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Handling the medical disaster

January 13, 2010 3:42:53 PM PST
The disaster in Haiti has already mobilized one field of experts around the world. They specialize in disaster medicine, a field that has understandably grown rapidly since 9/11.

The experts say time and mobilization are two critical factors for dealing with the public's health in Haiti.

In a challenging disaster such as this earthquake, many things need to happen quickly and all at about the same time. The challenge can seem daunting.

"The response is going to be quite challenging and difficult," said Dr. Robert Bristow, Director of Disaster Medicine at the Columbia School of Public Health.

In this major disaster, the number of deaths and the collapse of infrastructure such as hospitals and electricity make the challenge seem gargantuan, and the infrastructure was shaky to start.

Bristow has trained personnel throughout the world to deal with disasters.

He says that mobilizing medical teams that can go in to set up field camps, hospitals and hospital ships to deal with the injured must be one of the first priorities.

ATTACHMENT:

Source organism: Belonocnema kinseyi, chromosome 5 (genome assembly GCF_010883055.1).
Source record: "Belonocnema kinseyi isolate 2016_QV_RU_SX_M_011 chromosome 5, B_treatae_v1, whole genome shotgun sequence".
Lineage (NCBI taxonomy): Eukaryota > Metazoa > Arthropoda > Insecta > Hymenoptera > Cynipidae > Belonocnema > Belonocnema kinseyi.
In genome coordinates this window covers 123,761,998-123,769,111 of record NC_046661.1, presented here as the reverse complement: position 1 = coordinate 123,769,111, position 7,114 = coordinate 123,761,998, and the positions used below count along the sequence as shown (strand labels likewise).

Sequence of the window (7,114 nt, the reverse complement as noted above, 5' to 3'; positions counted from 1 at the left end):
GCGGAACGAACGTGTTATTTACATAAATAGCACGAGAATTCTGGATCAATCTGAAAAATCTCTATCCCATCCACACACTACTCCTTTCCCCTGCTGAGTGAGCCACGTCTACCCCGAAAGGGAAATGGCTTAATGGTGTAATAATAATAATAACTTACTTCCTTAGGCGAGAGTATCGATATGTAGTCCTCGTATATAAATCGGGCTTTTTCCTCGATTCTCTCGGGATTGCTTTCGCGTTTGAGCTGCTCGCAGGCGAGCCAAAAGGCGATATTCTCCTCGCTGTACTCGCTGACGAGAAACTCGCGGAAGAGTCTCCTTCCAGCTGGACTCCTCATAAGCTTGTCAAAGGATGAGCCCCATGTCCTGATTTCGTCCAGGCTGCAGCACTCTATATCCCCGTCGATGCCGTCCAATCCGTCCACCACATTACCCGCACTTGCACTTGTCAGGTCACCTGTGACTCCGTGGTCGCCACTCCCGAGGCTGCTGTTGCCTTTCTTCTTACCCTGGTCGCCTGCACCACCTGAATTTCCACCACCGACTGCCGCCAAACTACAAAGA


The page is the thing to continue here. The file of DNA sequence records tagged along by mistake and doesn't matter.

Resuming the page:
"The teams need to be pretty self-sufficient. They have to go in well-trained, well-equipped. The military is best suited to respond quickly," he said.

For the mobilization, time is crucial so that emergency teams can deal with injuries and organize search and rescue missions.

Injuries most frequently seen after earthquakes are broken bones and painful crush injuries.

"The real problem is if they don't receive timely and appropriate medical treatment, they can cause multiple organ failures," Booker said.

At the same time -- and Bristow emphasizes it all must to happen simultaneously -- trained public health experts have to assess the needs for water, sanitation and electricity for extended care and prevention of infectious diseases such as malaria and measles.

"If you lost water and sanitation, often what happens is outbreaks of dysentery or diarrheal diseases that can further complicate the medical response," he said.

One of the first medical groups on site is the organization doctors without borders, who have been working there for years. They've got a field hospital and two surgical rooms on the way. Dr. Bristow emphasized that the scale of the disaster is so large that a military-like organization may be the only force organized enough to handle it.


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